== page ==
If I ever get transferred to a nursing home, (please, let that not be!) I will miss most the fun of having overnight guests. My bedroom has two beds in it and one wide screen TV. If I could have foreseen such a thing in my childhood bedroom I'd have swooned! Instead, on the rare occasions I had a girlfriend over to spend the night we'd lie awake for hours talking about everything under the sun and laughing in the dark until Daddy would come in and say, "Quiet down, girls, the rest of us want to get some sleep!"

Nowadays Katie, my youngest granddaughter, comes over once in a while and we each fix our own refreshments to take to bed and watch TCM movies one after another until I wake up about 2 am with the TV still going, turn it off, put a coverlet over Katie and her little dog, Dolce, and turn in for the rest of the night.

Katie's choice of entertainment may include modern movies with a boyfriend but her preference is in the old-time genre. TCM is right down the line for both of us. There are two great features to this channel: no commercials and black and white photography. The story lines may sometimes be contrived and predictable but they please us by taking us back to the times I well remember and the ones Katie wishes she had grown up in. She knows the old/young actors as well as I and has her favorites, Robert Young, Dana Andrews, Robert Mitchem, and especially Humphrey Bogart.  Of course, Marilyn Monroe, Katharine Hepburn, Lauren Bacall, Elizabeth Taylor and others too. Never mind that they are all either dead or old and wrinkled by now, they will be ever young and beautiful on the screen.

I like to glance over at Katie as she sits up against her pillow watching. She herself has a beauty that surpasses the best of those she's watching and she knows it but her aspirations, so far, leap over any inclination to stardom and fix on a handsome lover, (the current heartthrob maybe?) who might become her husband, be the father of her children and live out a happily ever after with her. Katie has a good job in a flower shop and can stand up to the best of floral designers but she'd trade it all for a man who would take care of her and their family in the old-fashioned way.

Right now she can taste of that vicariously with her older sister, Jennifer, who is married to a handsome young Costa Rican and has an adorable baby boy, little Jack Carlo. We see a lot of this little family and Katie loves being "Aunt Katie."

In looking back over the years I can feel fulfilled. This morning I wound the grandfather clock Wally G. gave me when we moved off my beloved ranch in Oregon. The clock,  a handsome Colonial one, was a consolation prize Wally G. bought me for leaving our paradise. Life goes on chapter by chapter and now the days are coming closer to an end. Still, at 86 I can hope to see my great grandies, five so far, grow into their teens. How cool would that be?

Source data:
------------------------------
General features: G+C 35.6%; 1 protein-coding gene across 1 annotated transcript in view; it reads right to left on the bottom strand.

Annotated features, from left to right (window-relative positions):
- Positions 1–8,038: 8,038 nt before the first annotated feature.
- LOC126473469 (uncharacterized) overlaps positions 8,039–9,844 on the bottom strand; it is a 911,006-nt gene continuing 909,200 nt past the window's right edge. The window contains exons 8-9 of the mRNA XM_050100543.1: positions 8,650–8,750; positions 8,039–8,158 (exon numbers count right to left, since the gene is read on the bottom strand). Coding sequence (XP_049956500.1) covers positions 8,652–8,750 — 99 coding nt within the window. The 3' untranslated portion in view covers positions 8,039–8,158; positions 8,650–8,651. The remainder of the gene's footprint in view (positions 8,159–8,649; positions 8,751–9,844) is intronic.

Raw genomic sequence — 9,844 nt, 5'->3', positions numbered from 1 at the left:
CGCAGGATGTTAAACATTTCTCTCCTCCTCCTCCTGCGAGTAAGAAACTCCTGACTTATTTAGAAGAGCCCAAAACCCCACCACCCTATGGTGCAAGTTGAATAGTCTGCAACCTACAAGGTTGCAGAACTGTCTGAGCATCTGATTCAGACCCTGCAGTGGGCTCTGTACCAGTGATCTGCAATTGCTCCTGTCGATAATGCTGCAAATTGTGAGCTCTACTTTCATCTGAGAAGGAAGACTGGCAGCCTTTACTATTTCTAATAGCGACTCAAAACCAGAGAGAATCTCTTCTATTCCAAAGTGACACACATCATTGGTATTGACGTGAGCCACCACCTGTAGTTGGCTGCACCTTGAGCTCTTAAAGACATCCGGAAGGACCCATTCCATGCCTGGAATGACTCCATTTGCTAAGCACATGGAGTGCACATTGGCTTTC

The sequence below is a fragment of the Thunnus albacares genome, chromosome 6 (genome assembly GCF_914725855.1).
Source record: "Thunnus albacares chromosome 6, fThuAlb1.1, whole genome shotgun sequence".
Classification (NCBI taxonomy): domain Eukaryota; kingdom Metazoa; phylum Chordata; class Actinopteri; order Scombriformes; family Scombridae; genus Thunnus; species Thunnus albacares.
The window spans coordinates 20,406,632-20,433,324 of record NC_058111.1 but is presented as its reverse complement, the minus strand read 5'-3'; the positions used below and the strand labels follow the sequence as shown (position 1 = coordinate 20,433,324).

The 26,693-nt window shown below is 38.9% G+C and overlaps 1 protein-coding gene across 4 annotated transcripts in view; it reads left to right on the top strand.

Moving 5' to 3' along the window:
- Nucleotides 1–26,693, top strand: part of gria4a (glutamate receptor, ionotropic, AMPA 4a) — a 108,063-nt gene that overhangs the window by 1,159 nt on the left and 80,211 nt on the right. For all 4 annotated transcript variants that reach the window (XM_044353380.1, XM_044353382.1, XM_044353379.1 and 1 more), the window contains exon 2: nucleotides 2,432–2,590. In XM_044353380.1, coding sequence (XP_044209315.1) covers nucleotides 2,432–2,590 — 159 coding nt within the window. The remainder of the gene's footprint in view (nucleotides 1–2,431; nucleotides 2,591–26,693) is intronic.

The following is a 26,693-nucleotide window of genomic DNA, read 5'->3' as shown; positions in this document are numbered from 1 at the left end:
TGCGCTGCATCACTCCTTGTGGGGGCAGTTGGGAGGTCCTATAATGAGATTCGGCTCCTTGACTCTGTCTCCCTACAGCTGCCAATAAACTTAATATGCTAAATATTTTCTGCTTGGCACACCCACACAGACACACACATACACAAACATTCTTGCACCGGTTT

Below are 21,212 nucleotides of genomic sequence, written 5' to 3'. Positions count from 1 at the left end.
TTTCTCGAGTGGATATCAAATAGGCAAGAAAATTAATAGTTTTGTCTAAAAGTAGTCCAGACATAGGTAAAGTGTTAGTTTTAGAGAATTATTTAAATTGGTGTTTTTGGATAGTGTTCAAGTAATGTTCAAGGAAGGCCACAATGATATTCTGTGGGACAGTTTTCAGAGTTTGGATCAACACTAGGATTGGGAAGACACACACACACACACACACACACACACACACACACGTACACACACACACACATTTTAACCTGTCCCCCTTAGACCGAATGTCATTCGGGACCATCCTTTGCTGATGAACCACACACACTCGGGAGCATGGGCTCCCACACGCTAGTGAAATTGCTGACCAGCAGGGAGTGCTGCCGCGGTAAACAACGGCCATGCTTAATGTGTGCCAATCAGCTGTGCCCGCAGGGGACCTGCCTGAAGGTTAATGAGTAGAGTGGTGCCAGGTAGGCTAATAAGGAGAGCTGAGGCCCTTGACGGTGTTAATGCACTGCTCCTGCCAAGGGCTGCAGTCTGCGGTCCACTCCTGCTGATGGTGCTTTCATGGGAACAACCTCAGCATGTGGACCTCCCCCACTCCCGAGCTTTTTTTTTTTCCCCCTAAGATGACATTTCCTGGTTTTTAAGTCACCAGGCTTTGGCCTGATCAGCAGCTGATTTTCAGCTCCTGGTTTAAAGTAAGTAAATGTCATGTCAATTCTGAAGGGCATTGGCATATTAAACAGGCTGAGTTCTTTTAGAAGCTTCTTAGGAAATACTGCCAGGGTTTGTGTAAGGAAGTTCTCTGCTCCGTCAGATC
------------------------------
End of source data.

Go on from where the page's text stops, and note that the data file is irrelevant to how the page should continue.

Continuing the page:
My bedroom works for female friends too. Joanie, my friend from St. Louis, will be coming the end of this month. Arlene, who lives in Florida, stayed a few days last year, and Hannah came not long ago from Boston. Erin, my San Francisco granddaughter stays with me when she comes, and my one and only grandson, Jordan, comes now and then from Glendale. Kimmie and Mitch live in Monrovia and they come with their two darlings, Samantha and Max. April and Jaime who live in Santa Barbara visit me with their baby boy, Kingston, now and then. Rosalynd has a new baby girl, Amy, but she and Gray live in New York. Of course there are my sons, Wally and David along with their dear wives, Nancy and Susie. You've heard of Robin in my last blog. She and her Paul live only a few steps away. I could have any one or two of them overnight should the occasion arise. But not in a nursing home.

No, I may be using a cane but I can get around the house and on short walks without it. I feel quite fit and although I never lack for something to do in my little creekside haven, I'm always open to overnight company. When we get through our reminiscences and laughs we can always turn on the TV and watch an old movie. One way or another we can all be young together when it's pajama party time at Grandma Joy's house.

Wednesday, July 4, 2012

Travel at Home and Abroad

My grandmother was once told by a fortune teller that she would travel abroad before death but, though other predictions came true, the travel one didn’t. (I sometimes wonder if Grandmother didn’t put off travel abroad to put off death? She lived to age 89.) With no such soothsayer’s prediction for me I decided in my late fifties to take a tour to China. It was the first and most exotic of my few excursions beyond our shores.

Nowadays I am content to travel by means of television, computer, print and picture page, and whatever means of concrete transportation such as car, rail or plane that can get me there and back within a day or two. At home I can stretch my mind, if I choose, to boundless heights and depths, even to thoughts of timeless, spaceless being. The opportunities for arm chair travel offer fantastic feasts and feats. Wow!

Yesterday the weather was pure perfection and I took a day trip to the island of Catalina with my daughter, Robin, who had been given a free ticket because of July 3rd being her birthday. I loved it! All the adventure, mingling with humanity, color, excitement, freedom and fun we could possibly pack into one day, awaited us and, best of all, without packing a single bag!

Going anywhere with Robin assures one that the occasion will be fully documented by a slide-show of beautiful picture remembrances. Her trusty little Canon camera captures it all. Far from slowing her down, (I with my new cane,) she was often behind me caught up by some boat, seagull, tanned skin beach bather or colorful beach umbrella that might someday appear in one of her paintings. Plants, flowers, even cobbled streets and tree trunks are of interest to her, but a little boy bent over a dispenser of fish food on the pier might even form the centerpiece of a future painting.